Feature: This Unbelievable Watch Is The World’s Most Complicated
Back in the late 90s, if you had money to burn and wanted a watch that looked like no other, one whose dials made the Rio Carnival look like an Amish funeral, you wore one of two brands: Alain Silberstein or Franck Muller.
These were watches with the volume turned up LOUD . Indeed, Alain Silberstein was heavily influenced by the ever-colourful designs of the Swatch brand, while none other than Elton John declared Franck Muller ‘the Picasso of watches’.
They boasted large cases, eye-watering palettes, and seemed to radiate the belief that the quartz crisis was history and mechanical watches were back with a vengeance.
Franck Muller's record-breaking Aeternitas Mega 4 watch
While the latter proved to be true, Alain Silberstein somehow fell by the wayside, while the far more technically accomplished Franck Muller had its thunder stolen by a brand that brazenly took its signature tonneau case and dazzling dials and ramped things up a level.
We are, of course, talking about the watch star du jour , Richard Mille. Yet despite being somewhat eclipsed by Richard Mille in recent years, Franck Muller has proved it can still bring out the big guns when it needs to.
Richard Mille was founded in 2000, three years after Franck Muller. Yet the former now sits at the highest echelons of the luxury watch industry while Franck Muller has been shoulder-barged to the horological margins.
Franck Muller himself is no longer at the helm of the company, preferring to live the quiet life in Thailand. And in 2009 when Richard Mille was beginning to make its mark on the industry, Franck Muller chose to scale down its operations in the face of the economic crisis, putting its expansion plans on hold.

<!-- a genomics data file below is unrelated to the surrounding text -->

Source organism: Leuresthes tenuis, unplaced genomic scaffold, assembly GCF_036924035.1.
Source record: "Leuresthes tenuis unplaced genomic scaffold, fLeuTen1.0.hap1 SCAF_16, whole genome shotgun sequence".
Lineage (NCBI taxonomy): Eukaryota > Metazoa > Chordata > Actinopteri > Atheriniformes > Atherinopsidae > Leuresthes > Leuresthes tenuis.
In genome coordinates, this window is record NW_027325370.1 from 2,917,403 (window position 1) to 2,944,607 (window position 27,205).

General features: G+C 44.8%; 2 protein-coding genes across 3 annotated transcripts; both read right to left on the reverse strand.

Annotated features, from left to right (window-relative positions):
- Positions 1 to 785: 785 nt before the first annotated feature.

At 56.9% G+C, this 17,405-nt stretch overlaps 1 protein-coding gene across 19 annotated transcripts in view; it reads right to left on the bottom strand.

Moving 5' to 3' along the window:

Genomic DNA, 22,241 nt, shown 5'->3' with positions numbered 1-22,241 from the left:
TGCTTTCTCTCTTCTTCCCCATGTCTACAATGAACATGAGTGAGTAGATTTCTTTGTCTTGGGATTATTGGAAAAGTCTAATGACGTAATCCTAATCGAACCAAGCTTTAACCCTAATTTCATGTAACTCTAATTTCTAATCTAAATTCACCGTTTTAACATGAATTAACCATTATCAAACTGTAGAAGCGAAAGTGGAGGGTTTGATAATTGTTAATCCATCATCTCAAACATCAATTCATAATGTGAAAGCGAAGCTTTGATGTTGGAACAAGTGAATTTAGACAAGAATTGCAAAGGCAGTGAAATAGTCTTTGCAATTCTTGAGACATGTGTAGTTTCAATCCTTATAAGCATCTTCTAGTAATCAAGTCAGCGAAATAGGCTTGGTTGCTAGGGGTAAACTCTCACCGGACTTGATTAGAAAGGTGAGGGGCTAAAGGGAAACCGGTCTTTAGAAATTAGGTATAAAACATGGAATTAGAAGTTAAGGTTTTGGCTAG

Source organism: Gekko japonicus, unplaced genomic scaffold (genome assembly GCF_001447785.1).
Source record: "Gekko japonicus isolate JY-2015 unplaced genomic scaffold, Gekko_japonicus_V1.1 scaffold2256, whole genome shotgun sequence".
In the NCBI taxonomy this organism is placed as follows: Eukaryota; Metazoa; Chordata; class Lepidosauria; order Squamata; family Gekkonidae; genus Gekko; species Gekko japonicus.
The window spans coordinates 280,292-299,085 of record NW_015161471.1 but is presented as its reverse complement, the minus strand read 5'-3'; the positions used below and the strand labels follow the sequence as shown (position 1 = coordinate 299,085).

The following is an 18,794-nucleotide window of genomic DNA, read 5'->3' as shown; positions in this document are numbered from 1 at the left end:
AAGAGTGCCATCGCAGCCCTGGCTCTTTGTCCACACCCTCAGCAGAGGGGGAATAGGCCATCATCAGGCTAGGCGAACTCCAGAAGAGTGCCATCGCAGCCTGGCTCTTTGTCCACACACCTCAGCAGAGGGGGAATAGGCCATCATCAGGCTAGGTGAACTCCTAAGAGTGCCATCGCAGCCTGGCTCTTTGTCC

So it was a pleasant surprise when in 2018 Franck Muller, seemingly in an attempt to remind the industry of the brilliance it’s capable of, released a mind-boggling model that remains one of the industry’s greatest achievements.
The Aeternitas Mega 4 packs in an astounding 36 complications
Rather than compete with Richard Mille’s A-list clientele and outlandish dial designs, it focused on traditional complications, finding a way to accommodate an astounding 36 of them in one stunningly executed watch that comprises 1,483 components.
The result? The phenomenal Aeternitas Mega 4, a watch that sold for the best part of $3 million on its release.
A Lotta Watch
It’s probably easier to tell you what the Aeternitas Mega 4 doesn't do than what it does. Just look at the thing! With more pushers than a crystal meth convention, it’s a function-rich watch that could keep you entertained through decades of solitary confinement in a bare prison cell.
Still, we’ll cover some of its more useful and interesting features, the most prominent of which is the flying 1-minute tourbillon—visible through the dial at 6 o’clock— something whose omission would be almost criminal in a haute horlogerie watch at this price.
Elsewhere, it would be hard to place a pen nib between the various function displays, which are ingeniously positioned on the dial as to keep an impressive symmetry.